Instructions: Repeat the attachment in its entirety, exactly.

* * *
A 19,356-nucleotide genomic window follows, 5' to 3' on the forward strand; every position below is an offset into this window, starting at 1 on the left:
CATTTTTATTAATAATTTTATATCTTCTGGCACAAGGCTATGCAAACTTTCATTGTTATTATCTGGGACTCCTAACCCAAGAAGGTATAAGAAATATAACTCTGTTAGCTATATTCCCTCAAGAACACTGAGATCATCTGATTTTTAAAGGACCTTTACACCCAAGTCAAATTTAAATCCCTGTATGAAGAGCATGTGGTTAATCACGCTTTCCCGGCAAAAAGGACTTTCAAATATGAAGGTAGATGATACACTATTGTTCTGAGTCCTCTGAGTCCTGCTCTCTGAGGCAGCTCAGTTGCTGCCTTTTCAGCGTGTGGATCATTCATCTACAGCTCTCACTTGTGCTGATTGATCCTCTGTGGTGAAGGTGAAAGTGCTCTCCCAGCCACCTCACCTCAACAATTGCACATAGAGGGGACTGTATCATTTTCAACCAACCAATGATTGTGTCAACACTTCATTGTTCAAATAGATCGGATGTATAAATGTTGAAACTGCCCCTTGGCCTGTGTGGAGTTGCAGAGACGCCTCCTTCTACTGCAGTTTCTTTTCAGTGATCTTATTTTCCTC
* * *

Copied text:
A 19,356-nucleotide genomic window follows, 5' to 3' on the forward strand; every position below is an offset into this window, starting at 1 on the left:
CATTTTTATTAATAATTTTATATCTTCTGGCACAAGGCTATGCAAACTTTCATTGTTATTATCTGGGACTCCTAACCCAAGAAGGTATAAGAAATATAACTCTGTTAGCTATATTCCCTCAAGAACACTGAGATCATCTGATTTTTAAAGGACCTTTACACCCAAGTCAAATTTAAATCCCTGTATGAAGAGCATGTGGTTAATCACGCTTTCCCGGCAAAAAGGACTTTCAAATATGAAGGTAGATGATACACTATTGTTCTGAGTCCTCTGAGTCCTGCTCTCTGAGGCAGCTCAGTTGCTGCCTTTTCAGCGTGTGGATCATTCATCTACAGCTCTCACTTGTGCTGATTGATCCTCTGTGGTGAAGGTGAAAGTGCTCTCCCAGCCACCTCACCTCAACAATTGCACATAGAGGGGACTGTATCATTTTCAACCAACCAATGATTGTGTCAACACTTCATTGTTCAAATAGATCGGATGTATAAATGTTGAAACTGCCCCTTGGCCTGTGTGGAGTTGCAGAGACGCCTCCTTCTACTGCAGTTTCTTTTCAGTGATCTTATTTTCCTC